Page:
J.A. Adande

Director of Sports Journalism & Associate Professor at Northwestern Medill

J.A. Adande is Director of Sports Journalism and an Associate Professor at Medill. He was a columnist for ESPN.com for nine years covering the NBA as well as a sideline reporter for NBA games. In addition, J.A. was a panelist for ESPN’s Around the Horn for 13 years, during which he participated in more than 1,000 shows. He continues to contribute to various ESPN platforms on a contract basis while leading Medill’s sports program. Prior to ESPN.com, Adande spent ten years as a columnist for The Los Angeles Times. He was also previously a writer at The Washington Post, where he covered college football, college basketball, and the Washington Bullets (now known as the Washington Wizards). Before that he worked at the Chicago Sun-Times covering Illinois football and basketball and the Chicago Bulls. Adande’s work has appeared in the annual "Best American Sports Writing" series. He is a member of the National Association of Black Journalists and served as an adjunct professor at the University of Southern California’s Annenberg School of Communication and Journalism from 2004 to 2015.

Sports Media in an Evolving Digital Landscape

How much do you think digital and social media has changed sports media?

It’s changed dramatically. One way you can look at it is the fall of the highlight show; the notion that you have to wait until 11:00 p.m. eastern to see highlights of what’s happening when now within a minute of a play it’s all over social media – it’s been discussed, it’s been replayed.

How do you think all that change has affected the way teams and programs market themselves to fans?

There’s more direct marketing through social media. And it’s inclusive; it’s two-way. You’re not just marketing to someone; you’re marketing with people and asking them to respond. For example, trivia contests for giveaways are inclusive, asking for more fan participation. It’s not just beaming things out to the audience and potential customers, it’s rounding them up for community engagement.

What are the biggest positives that all this digitization has had for sports media?

Certainly the immediacy, the ability to interact, which can be positive. The accessibility allows fans to access people in sports media or even players and coaches directly. That’s a step forward for the empowerment of the fans.

Are there any sports marketing efforts that have really stuck out to you over the course of your career, either in a good way or bad way?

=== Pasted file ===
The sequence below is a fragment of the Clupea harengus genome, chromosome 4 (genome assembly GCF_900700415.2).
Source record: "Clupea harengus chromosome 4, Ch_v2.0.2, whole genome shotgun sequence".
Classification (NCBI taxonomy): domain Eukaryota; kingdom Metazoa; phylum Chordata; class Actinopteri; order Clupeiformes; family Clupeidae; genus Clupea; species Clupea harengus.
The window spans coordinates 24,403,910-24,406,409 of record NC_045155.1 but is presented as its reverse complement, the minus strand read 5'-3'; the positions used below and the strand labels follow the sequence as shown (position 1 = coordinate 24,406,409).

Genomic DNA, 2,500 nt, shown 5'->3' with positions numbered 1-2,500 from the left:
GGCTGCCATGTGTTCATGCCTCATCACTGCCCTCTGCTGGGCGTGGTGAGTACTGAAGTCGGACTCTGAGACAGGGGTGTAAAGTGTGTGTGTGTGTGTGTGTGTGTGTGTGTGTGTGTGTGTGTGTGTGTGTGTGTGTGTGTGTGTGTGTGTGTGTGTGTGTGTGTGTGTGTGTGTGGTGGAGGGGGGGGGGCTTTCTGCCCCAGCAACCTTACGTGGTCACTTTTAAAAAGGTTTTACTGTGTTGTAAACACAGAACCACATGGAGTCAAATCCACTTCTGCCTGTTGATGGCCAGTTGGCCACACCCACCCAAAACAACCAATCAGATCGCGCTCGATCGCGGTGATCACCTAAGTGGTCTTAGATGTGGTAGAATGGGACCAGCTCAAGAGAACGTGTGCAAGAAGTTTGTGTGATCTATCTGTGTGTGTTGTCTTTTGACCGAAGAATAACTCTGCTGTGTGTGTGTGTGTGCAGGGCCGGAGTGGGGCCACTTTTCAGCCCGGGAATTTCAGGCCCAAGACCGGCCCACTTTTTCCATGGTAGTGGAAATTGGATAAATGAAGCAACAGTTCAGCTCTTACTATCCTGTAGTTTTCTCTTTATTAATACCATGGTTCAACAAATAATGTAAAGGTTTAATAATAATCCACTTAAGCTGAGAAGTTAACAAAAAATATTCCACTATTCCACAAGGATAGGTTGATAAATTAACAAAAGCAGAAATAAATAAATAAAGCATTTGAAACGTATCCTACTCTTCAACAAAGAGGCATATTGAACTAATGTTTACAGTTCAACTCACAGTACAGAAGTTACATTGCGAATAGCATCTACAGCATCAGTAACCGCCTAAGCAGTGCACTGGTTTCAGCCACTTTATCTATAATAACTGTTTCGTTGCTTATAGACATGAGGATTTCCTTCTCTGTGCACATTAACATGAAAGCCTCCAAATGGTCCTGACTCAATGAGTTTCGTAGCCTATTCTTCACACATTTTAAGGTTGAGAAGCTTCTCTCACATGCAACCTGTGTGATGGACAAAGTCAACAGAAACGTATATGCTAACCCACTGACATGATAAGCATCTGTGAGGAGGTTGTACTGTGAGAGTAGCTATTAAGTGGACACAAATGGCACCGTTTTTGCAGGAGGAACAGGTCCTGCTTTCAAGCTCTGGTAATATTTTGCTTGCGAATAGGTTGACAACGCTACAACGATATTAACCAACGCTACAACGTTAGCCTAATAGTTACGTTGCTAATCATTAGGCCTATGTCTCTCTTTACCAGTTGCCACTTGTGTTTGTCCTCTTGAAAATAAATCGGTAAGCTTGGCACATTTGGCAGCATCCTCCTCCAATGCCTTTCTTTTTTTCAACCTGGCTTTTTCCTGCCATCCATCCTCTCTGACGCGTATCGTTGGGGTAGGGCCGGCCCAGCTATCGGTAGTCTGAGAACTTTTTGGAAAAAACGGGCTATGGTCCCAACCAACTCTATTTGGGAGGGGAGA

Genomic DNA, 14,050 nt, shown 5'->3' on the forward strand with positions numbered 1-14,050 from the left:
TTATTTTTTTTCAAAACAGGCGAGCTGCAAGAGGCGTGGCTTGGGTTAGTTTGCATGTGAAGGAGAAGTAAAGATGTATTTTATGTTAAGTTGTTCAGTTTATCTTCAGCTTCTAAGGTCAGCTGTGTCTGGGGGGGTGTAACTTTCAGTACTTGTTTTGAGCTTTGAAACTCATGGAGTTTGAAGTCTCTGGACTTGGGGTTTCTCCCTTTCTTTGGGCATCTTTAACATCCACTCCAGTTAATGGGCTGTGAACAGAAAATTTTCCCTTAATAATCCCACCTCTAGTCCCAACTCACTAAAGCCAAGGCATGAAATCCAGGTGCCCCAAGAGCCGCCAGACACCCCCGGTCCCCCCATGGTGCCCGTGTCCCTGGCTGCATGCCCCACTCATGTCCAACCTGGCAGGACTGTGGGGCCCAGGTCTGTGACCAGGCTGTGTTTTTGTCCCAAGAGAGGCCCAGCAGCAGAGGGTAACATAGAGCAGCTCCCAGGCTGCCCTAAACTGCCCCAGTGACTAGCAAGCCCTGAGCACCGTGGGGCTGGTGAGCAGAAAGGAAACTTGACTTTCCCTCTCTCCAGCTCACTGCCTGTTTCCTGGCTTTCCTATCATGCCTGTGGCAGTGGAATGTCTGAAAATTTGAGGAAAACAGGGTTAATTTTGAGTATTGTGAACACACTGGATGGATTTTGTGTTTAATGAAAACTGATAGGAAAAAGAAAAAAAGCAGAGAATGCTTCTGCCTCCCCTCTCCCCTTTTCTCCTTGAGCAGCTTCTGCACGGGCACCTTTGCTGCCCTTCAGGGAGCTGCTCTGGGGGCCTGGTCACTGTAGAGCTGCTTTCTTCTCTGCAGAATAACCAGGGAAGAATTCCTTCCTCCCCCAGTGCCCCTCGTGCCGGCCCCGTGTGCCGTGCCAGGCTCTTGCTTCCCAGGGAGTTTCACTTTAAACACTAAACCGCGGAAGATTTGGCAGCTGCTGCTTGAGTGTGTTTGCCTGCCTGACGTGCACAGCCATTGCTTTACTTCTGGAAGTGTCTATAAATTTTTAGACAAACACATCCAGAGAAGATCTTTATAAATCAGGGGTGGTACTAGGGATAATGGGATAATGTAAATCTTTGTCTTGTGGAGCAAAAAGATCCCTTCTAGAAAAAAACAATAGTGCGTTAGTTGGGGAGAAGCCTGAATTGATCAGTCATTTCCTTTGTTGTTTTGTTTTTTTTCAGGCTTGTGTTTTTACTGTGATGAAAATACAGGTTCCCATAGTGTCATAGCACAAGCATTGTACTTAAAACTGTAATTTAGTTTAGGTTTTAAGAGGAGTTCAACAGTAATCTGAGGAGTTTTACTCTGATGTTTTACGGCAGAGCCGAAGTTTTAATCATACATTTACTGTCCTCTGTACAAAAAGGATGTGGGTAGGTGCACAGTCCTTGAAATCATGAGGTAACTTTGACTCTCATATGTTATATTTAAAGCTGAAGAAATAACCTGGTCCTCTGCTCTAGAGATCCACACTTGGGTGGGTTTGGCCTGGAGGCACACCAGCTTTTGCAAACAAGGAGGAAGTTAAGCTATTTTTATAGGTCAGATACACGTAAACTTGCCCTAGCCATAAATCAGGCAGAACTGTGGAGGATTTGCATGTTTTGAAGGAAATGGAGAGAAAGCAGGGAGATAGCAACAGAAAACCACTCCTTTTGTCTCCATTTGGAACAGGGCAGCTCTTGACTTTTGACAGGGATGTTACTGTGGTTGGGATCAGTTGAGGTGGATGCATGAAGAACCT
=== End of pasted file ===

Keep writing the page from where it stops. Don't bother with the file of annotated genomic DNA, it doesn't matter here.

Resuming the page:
Actually, one of my students wrote about the “This is SportsCenter” campaign that Wieden+Kennedy did to improve the SportsCenter brand. The way they embedded the whole SportsCenter theme is certainly memorable. SportsCenter, from my view one of the best marketed shows of all time, has now become a victim to social media. Nike has used “Just Do It” consistently all these years. “Just Do It,” and “Bo [Jackson] Knows,” have been incorporated into headlines crossing over into culture, referenced within the media. I would imagine that’s the ultimate goal for an advertising campaign, to exist beyond the campaign until it becomes embedded in our society.

With all this information now readily accessible, how do you think the relationship has changed between communications staffs and reporters?

I was actually just on a panel with someone on a team down in Atlanta, and one thing he said was he had an expectation upfront of knowing what the story was going to be about. He wanted a sense of how his team’s brand would be portrayed in the story, and as a journalist I thought that’s not something I want to give away.

Social activism in sports isn’t new, but with something like Twitter it’s easier for a lot more people to be more up front and visible, so how do you think that whole dynamic has changed?

You hear and learn more about where players stand. This might have been something as recently as five to 10 years ago that the media wouldn’t have been as interested in, so it wouldn’t have bothered to ask. That’s part of the reason we never knew where players stood on these things; because they were never asked. Now they don’t need to be asked. They can weigh in when they see something happening; they can put their two cents in. And more importantly, they can be pro-active. If you go back to Carmelo Anthony – with his Instagram post it was a call to action for his athlete peers to do something. Just his post was an action, and that led to him setting up a meeting with members of the community in Los Angeles with the police officers. They talked things out, and each side learned a little about the other side. Whether that’s dramatic change, I don’t know. Whether it can lead to that, I don’t know. But it’s something. It all started with an Instagram post.

How do you think globalism has affected sports media?

I don’t think American sports media has changed. I always find it interesting to compare. Look at, say, Shohei Ohtani with the Angels. There were 200 credentialed Japanese media members at his first home start. When an American goes overseas to do anything, no one really follows, no one really cares. You have American soccer players playing in the English Premier League and that’s not something we really follow. American sports media is still isolated.

Interviewed by Andrew Hodgson, Medill IMC Class Of 2018

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